In addition to the joint-use venue which could seat up to 30,000, the 166-acre Qualcomm Stadium site which has housed the Chargers would also be used for a sports and entertainment district, according to the FS Investors group’s plans. The plans also set aside acreage for a larger stadium, in case the NFL decides to return to San Diego.

[ MORE: Transfer window names to watch ]

“There are a lot of people that were disappointed with that (the Chargers’ move) and understandably so,” said Nick Stone, a partner in the investors group, which would develop the property and own the MLS franchise. “But we think this is a really, really interesting time to look at the opportunity to bring soccer to San Diego. It’s a very logical market for that.

“We can bring what is the world’s most popular sport, and the fastest growing sport in the U.S.,” Stone said. “One door closed but a really great door opened.”

The Chargers announced on Jan. 12 that they would play in the Los Angeles area next season after 56 seasons in San Diego.

Stone’s group, which includes Padres lead investor Peter Seidler and former Qualcomm president Steve Altman, has the exclusive negotiating rights with the MLS. The league is expected to designate expansion cities this fall.

The investor group said it wouldn’t require taxpayer money for its plan, which includes buying the land now occupied by Qualcomm.

[ MORE: CONCACAF Champions League’s big reboot ]

“This is an exciting concept that could welcome major league soccer to San Diego without public subsidy, provide a home for Aztecs football and create a long-awaited river park,” San Diego Mayor Kevin Faulconer said in a statement. “I look forward to seeing the final plan.”

After five years, FS Investors said it would donate its half ownership of the stadium to San Diego State. San Diego State’s football team now plays at Qualcomm Stadium, which is also home to college football’s Holiday and Poinsettia bowls.

Report: USMNT forward Picault could be off to MLS

http://www.fcstpauli.com/profis/news/9628

FC St. Pauli
www.fcstpauli.com/profis/news/9628
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Remember Fafa Picault?

The FC St. Pauli striker became a surprise name in USMNT circles when former coach Jurgen Klinsmann shouted him out on Twitter, later calling him into U.S. camp.

Picault, 25, is a center forward who has battled back trouble at times this season, limiting him to six appearances for the 2.Bundesliga side.

[ MORE: Transfer window names to watch ]

He broke out last season, scoring four goals and adding two assists in 16 appearances last season. The former NASL player was capped by Klinsmann in May, going 19 minutes in a 3-1 win over Puerto Rico.

Philadelphia is the top spot for Picault, according to Bild and translated by VAVEL reporter Jonny Walsh. It’s just agent talk, but we’d like to get a closer look at the American man.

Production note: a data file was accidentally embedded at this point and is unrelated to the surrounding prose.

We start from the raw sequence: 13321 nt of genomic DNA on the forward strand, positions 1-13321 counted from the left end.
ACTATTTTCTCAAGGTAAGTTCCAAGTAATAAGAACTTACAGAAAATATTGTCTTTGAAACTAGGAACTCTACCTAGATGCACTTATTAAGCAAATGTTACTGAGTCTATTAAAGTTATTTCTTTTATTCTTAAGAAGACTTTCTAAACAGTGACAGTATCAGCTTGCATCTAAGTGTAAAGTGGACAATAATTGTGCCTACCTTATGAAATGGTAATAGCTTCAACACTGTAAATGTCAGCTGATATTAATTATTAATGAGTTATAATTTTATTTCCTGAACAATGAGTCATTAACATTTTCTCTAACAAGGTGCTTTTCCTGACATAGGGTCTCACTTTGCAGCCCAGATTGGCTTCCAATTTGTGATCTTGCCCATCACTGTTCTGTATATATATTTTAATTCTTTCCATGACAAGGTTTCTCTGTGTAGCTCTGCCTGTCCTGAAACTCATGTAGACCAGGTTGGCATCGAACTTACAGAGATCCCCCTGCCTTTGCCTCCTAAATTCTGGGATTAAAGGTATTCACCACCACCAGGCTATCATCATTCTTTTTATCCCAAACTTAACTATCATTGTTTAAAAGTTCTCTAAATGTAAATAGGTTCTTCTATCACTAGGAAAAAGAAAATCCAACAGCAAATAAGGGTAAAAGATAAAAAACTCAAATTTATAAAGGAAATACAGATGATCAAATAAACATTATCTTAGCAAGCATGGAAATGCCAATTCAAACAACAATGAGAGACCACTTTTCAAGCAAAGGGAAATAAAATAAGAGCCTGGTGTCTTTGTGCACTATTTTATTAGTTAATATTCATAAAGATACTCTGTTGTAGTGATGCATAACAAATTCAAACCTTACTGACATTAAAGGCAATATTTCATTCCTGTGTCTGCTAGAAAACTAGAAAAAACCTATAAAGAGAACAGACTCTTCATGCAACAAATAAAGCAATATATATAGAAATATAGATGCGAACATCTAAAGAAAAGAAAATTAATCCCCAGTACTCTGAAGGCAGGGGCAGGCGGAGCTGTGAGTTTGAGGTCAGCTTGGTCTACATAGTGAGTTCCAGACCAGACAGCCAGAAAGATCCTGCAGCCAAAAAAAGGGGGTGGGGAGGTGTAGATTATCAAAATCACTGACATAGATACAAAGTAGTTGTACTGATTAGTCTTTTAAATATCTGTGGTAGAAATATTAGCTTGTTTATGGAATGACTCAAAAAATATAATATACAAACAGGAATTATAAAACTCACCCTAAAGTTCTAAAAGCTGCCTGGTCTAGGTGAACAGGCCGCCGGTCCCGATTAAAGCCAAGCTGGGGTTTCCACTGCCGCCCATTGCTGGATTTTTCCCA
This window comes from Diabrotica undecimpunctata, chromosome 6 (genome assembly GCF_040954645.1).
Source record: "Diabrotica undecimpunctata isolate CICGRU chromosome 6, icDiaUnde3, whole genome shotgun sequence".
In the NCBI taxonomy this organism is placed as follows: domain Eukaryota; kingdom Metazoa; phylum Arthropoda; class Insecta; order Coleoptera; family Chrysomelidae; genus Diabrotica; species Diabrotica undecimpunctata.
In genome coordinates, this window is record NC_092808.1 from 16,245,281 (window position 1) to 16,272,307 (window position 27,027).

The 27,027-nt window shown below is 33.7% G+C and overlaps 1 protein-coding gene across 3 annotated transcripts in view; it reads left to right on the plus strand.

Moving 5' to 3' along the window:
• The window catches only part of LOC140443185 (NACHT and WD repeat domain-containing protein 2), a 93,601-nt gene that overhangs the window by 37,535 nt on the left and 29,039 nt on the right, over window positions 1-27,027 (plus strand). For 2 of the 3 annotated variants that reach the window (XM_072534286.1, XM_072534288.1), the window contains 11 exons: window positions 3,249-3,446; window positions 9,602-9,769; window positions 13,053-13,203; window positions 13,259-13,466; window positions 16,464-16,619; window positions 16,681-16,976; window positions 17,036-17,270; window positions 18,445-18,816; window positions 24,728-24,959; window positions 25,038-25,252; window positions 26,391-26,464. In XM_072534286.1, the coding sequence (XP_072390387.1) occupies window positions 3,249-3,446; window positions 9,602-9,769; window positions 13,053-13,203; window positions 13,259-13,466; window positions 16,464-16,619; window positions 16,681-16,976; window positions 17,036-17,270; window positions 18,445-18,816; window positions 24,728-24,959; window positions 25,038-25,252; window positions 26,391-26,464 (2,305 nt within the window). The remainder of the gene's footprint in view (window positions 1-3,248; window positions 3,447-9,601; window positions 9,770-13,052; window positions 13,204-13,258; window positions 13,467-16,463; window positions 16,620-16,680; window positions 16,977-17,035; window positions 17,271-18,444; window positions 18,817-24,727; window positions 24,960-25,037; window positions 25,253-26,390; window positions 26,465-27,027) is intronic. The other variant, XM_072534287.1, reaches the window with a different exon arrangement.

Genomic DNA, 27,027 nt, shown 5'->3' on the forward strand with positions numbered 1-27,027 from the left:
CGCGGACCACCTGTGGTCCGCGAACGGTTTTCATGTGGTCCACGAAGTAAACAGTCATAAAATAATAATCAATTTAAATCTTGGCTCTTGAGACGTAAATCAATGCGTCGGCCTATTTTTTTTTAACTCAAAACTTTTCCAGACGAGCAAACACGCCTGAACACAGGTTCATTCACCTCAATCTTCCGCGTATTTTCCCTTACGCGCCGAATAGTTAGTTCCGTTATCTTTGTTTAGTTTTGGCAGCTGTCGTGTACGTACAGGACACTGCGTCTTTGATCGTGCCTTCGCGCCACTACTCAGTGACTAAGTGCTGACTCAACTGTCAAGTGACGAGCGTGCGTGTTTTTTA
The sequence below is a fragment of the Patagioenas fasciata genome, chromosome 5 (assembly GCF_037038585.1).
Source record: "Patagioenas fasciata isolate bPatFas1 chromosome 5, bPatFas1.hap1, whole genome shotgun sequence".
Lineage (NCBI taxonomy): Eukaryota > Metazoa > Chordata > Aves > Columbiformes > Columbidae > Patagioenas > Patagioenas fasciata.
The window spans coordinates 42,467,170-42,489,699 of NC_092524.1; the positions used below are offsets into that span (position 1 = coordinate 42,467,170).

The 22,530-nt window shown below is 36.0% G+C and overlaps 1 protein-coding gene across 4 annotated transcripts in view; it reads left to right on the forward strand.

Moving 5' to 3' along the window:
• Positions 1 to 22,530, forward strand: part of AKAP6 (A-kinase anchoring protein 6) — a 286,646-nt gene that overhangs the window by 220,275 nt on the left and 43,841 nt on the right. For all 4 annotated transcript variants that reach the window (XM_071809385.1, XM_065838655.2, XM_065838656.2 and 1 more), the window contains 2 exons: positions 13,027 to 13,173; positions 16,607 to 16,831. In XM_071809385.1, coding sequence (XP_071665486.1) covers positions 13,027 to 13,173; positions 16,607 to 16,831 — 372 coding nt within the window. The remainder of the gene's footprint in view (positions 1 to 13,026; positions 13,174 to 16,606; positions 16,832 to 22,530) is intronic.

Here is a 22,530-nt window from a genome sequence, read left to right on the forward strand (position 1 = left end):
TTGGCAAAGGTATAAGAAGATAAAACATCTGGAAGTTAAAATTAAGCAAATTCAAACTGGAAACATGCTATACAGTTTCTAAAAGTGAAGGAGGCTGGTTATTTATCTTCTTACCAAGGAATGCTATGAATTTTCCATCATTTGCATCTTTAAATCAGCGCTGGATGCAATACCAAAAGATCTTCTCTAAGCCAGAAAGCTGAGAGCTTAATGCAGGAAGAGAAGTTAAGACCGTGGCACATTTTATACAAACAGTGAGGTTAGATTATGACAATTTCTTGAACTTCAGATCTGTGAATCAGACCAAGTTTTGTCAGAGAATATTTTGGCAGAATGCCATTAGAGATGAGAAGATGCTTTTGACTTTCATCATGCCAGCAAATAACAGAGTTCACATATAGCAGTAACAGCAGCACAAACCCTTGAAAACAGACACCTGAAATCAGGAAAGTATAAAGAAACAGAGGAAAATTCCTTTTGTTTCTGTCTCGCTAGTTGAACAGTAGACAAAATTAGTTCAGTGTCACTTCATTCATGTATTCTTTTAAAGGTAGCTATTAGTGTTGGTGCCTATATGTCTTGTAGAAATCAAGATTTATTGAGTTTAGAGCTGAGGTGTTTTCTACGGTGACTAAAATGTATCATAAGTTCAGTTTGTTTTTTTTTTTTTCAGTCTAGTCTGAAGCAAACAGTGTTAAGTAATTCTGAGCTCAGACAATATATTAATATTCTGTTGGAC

How might the USMNT lineup against Serbia?

U.S. men's national soccer team coach Bruce Arena, left, talks to captain Michael Bradley during a practice session Wednesday, Jan. 11, 2017, in Carson, Calif. Coach Arena opens camp with the team in the same training complex where he spent the past eight years running the LA Galaxy. Arena returned to the U.S. team in November to salvage its run for World Cup qualification. (AP Photo/Jae C. Hong)
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It’s six days to Sunday, the first time we’ll see Bruce Arena manage the United States men’s national team since his rehiring late last year.

The Yanks host Serbia in San Diego before moving to Chattanooga for a match against Jamaica. Both matches should be open-and-shut wins, as the Americans’ MLS-only lineup get “B-teams” from Serbia and Jamaica.

[ MORE: Serbia, Jamaica rosters ]

Possible starting center back Matt Hedges and his FC Dallas teammate, Kellyn Acosta, will miss through injury, while Arena sent Kekuta Manneh to Wales for Vancouver Whitecaps camp.

That leaves 28 names — full roster at bottom — and the level of competition means Arena can take risks, like his choice to try Graham Zusi at right back.

Arena used several different formations with the Galaxy last season, opting for anything from a 4-4-2 to a 4-3-3 to a 4-4-1-1.

Here are some options against Serbia.

4-2-2-2

Arena could steady the middle of the pitch while using a pair of attack-minded veteran midfielders with points to prove.

Robles

Rosenberry — Birnbaum — Zimmerman — Beasley

Bradley — McCarty

Feilhaber —————————Kljestan

Morris — Altidore


4-4-2 (diamond) — Veteran heavy

Arena likes his veterans, and may want to give them the benefit of the doubt in front of fans and the eyes of U.S. Soccer.

Rimando

Zusi — Marshall — Evans — Beasley

Bedoya — Bradley — Jones — Kljestan

Altidore — Zardes


4-3-3

Bingham

Rosenberry — Birnbaum — Zimmerman — Garza

Bradley

Nagbe — Bedoya

Zardes — Altidore — Morris


Full roster

Goalkeepers: David Bingham (San Jose Earthquakes), Nick Rimando (Real Salt Lake), Luis Robles (New York Red Bulls), Brian Rowe (LA Galaxy)

Defenders: DaMarcus Beasley (Unattached), Steve Birnbaum (D.C. United), Brad Evans (Seattle Sounders FC), Greg Garza (Atlanta United FC), Taylor Kemp (D.C. United), Chad Marshall (Seattle Sounders FC), Keegan Rosenberry (Philadelphia Union), Walker Zimmerman (FC Dallas), Graham Zusi (Sporting Kansas City)

Midfielders: Alejandro Bedoya (Philadelphia Union), Michael Bradley (Toronto FC), Benny Feilhaber (Sporting Kansas City), Jermaine Jones (Unattached), Sacha Kljestan (New York Red Bulls), Sebastian Lletget (LA Galaxy), Dax McCarty (New York Red Bulls), Darlington Nagbe (Portland Timbers), Chris Pontius (Philadelphia Union), Wil Trapp (Columbus Crew SC)

Forwards: Juan Agudelo (New England Revolution), Jozy Altidore (Toronto FC), Jordan Morris (Seattle Sounders FC), Chris Wondolowski (San Jose Earthquakes), Gyasi Zardes (LA Galaxy)